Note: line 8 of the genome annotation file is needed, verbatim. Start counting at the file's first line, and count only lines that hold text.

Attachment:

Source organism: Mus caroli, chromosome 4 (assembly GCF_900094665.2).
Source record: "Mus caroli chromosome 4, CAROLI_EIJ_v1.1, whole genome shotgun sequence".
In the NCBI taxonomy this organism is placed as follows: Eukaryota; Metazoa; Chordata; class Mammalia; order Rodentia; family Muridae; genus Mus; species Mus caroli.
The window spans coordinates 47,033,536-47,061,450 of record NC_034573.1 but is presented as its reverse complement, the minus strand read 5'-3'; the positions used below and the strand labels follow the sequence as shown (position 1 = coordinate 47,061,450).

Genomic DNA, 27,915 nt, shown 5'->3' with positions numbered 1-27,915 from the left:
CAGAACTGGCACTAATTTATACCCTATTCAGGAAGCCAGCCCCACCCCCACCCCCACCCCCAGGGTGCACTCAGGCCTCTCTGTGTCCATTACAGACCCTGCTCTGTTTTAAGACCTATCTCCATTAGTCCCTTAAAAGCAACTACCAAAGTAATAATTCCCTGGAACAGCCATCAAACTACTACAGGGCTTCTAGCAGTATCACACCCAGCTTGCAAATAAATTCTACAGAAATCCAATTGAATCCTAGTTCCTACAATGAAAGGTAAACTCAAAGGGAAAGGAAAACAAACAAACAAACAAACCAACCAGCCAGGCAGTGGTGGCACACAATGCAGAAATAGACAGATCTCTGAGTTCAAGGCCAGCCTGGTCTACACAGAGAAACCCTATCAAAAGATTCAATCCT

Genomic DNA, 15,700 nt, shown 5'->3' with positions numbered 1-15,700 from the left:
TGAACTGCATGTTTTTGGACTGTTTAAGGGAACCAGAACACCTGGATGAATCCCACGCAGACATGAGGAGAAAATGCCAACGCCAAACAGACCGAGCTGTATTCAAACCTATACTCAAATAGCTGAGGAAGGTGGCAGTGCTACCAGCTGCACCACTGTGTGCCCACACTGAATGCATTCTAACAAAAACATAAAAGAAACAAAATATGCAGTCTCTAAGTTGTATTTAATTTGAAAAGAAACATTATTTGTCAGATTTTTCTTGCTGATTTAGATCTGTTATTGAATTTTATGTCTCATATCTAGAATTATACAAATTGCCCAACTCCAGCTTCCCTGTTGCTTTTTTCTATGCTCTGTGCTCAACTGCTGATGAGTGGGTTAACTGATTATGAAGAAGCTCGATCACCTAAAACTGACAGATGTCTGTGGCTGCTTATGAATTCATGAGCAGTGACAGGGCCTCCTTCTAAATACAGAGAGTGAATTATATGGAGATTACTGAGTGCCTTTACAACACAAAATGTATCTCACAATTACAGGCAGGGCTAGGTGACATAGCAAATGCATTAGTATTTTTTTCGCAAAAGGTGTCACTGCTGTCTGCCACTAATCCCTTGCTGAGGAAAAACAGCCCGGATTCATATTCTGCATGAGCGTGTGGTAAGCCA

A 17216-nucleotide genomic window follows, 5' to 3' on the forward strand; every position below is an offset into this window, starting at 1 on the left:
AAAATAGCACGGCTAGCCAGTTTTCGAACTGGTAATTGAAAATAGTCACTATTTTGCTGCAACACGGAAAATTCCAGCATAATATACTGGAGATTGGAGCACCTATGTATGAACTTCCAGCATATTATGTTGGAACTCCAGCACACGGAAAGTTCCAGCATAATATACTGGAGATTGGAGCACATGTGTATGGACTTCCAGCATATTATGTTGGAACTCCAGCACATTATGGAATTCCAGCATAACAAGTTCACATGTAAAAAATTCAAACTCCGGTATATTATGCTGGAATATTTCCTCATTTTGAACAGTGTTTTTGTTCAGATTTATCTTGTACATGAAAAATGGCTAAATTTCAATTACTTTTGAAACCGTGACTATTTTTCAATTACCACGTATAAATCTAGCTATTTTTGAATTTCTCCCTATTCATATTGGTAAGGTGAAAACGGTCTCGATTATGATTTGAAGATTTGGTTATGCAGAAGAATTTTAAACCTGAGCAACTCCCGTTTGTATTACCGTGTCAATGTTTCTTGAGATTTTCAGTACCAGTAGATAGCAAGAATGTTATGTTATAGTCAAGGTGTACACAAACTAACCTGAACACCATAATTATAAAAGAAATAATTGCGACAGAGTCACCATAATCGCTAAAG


TGAACTGCATGTTTTTGGACTGTTTAAGGGAACCAGAACACCTGGATGAATCCCACGCAGACATGAGGAGAAAATGCCAACGCCAAACAGACCGAGCTGTATTCAAACCTATACTCAAATAGCTGAGGAAGGTGGCAGTGCTACCAGCTGCACCACTGTGTGCCCACACTGAATGCATTCTAACAAAAACATAAAAGAAACAAAATATGCAGTCTCTAAGTTGTATTTAATTTGAAAAGAAACATTATTTGTCAGATTTTTCTTGCTGATTTAGATCTGTTATTGAATTTTATGTCTCATATCTAGAATTATACAAATTGCCCAACTCCAGCTTCCCTGTTGCTTTTTTCTATGCTCTGTGCTCAACTGCTGATGAGTGGGTTAACTGATTATGAAGAAGCTCGATCACCTAAAACTGACAGATGTCTGTGGCTGCTTATGAATTCATGAGCAGTGACAGGGCCTCCTTCTAAATACAGAGAGTGAATTATATGGAGATTACTGAGTGCCTTTACAACACAAAATGTATCTCACAATTACAGGCAGGGCTAGGTGACATAGCAAATGCATTAGTATTTTTTTCGCAAAAGGTGTCACTGCTGTCTGCCACTAATCCCTTGCTGAGGAAAAACAGCCCGGATTCATATTCTGCATGAGCGTGTGGTAAGCCA